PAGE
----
How to Plan and Build My New Metal Building Kits Part 3 - Siding Options

Welcome back. In the last installment we explained the different types of roofing systems available for your new prefab metal building kit. Now its time to choose your siding options.

Much of the information here is similar to the roofing options. Screw-down roof panels and insulated roof panels are virtually the same as siding panels.
 

Screw-On Metal Siding Panels

As with the screw-down roofing system this is the most common and economical siding system. Agricultural, commercial, industrial and domestic metal buildings all use this type of siding.

The siding material is light gauge metal sheeting with a low profile pattern. The siding is available in galvanized or galvalume and with colored coatings.

This type of siding fastens directly through the sheet with color matching fasteners to the horizontal metal girt framing.
 

Architectural Siding Panels

Architectural siding panels normally have deeper profiles and more aesthetic looking patterns. The panels are available in some standard and custom colors depending on the manufacturer.

These panels can be through-fastened or "blind-fastened" again depending on the style and manufacturer.

Different patterns can be used together to create architectural interest or feature bands on your new building.

These panels are more expensive than the standard screw-on panels above but can be well worth the investment in street appeal.
 

Insulated Siding Panels

Insulated Siding panels are very similar to the insulated roof panels. They have the two metal "skins" an interior skin and an exterior.

Between the two layers of metal skin is a foam insulation core. The foam core can be 1" thick and thicker depending on the supplier's manufacturer.

You may have seen this type of panel being used in coolers and freezers.

The panels can have a very flat profile or may have a detail profile to add architectural interest and shadow lines. Some can even have a stucco look.

Like with the roof panels most of these panels have a tongue-and-groove connection. They may be held in place by clips or they may have an integral fastening system. Both types have concealed fasteners to provide a clean look.

The panels come with colored coatings on the inside and out. The skins can have the same color or different colors inside and out.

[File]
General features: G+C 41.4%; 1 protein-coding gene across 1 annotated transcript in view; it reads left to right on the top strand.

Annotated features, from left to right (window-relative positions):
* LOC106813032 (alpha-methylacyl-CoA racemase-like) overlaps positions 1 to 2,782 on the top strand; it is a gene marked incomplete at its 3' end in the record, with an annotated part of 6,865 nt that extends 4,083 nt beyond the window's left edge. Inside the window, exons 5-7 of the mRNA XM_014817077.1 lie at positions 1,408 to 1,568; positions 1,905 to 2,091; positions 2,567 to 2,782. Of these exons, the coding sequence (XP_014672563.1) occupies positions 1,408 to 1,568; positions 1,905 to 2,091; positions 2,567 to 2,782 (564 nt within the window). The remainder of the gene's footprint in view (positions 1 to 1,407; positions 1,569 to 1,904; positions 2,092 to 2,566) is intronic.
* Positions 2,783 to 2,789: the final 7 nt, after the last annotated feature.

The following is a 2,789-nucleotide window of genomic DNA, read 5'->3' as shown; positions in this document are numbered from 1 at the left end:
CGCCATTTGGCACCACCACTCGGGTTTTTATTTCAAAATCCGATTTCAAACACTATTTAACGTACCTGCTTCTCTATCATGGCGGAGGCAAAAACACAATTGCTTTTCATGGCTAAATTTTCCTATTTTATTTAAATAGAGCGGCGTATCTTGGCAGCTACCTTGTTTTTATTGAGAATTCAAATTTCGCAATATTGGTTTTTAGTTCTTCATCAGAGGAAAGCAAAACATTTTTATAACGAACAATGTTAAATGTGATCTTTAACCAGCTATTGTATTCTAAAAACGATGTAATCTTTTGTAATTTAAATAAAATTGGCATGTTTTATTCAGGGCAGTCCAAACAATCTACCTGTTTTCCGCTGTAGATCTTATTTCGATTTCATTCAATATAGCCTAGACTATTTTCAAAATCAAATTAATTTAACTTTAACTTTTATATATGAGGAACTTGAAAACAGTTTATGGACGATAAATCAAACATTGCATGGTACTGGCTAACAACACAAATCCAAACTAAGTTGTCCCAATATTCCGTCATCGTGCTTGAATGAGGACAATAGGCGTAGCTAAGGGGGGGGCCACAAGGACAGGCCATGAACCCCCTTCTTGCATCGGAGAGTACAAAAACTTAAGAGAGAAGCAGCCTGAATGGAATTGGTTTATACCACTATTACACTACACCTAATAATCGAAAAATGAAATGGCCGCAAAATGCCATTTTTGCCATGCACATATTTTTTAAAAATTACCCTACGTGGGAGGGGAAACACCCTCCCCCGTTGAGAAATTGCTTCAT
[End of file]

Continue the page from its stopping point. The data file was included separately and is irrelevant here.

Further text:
Insulated panels have the added benefit of being more resistant to dents they will indeed dent but the insulation core gives more support and rigidity to the metal skin.

This type of siding panel is again more expensive. If you were considering insulating your metal building and installing interior liner panels, this panel may be for you.
 

Interior Liner Panel

You may wish to have a metal liner panel installed on the interior of your metal building's structure.

Some will want a liner panel covering all walls and even the ceiling while others may only require the liner panel to be eight feet high.

Often the liner panel is a lighter gauge and lower profile than the exterior siding panels. You can however request that the exterior siding product be used for your interior liner as well.

Again the liner panel can be galvanized, galvalume or colored. For lighting purposes a standard white or off-white color is recommended. It will definitely brighten up the interior of your metal building.

Identify this item when requesting your quotation. You can always add this item at a later date if you are note sure if you will require it but it may cost you a little more.
 

Building trims

We touched on trims in Part 1 of this series "Where to Start".

Metal building manufacturers provide building trims to finish off your building. They can provide corners, door trims, window trims, eaves trims, gable trims, gutters and downpipes.

You will often have color options for these trims. In some cases you have to specify that you want door trims, closure strips etc. to be supplied. This is where a good supplier or professional installer can provide proper advice.

Some manufacturers offer different options for your building trims. Some can be more aesthetic while others are designed to meet certain needs. Again, get some advice on these items.


Step 4 Planning and Constructing Metal Building Kits Structural Framing Requirements!




 


What to Do Next

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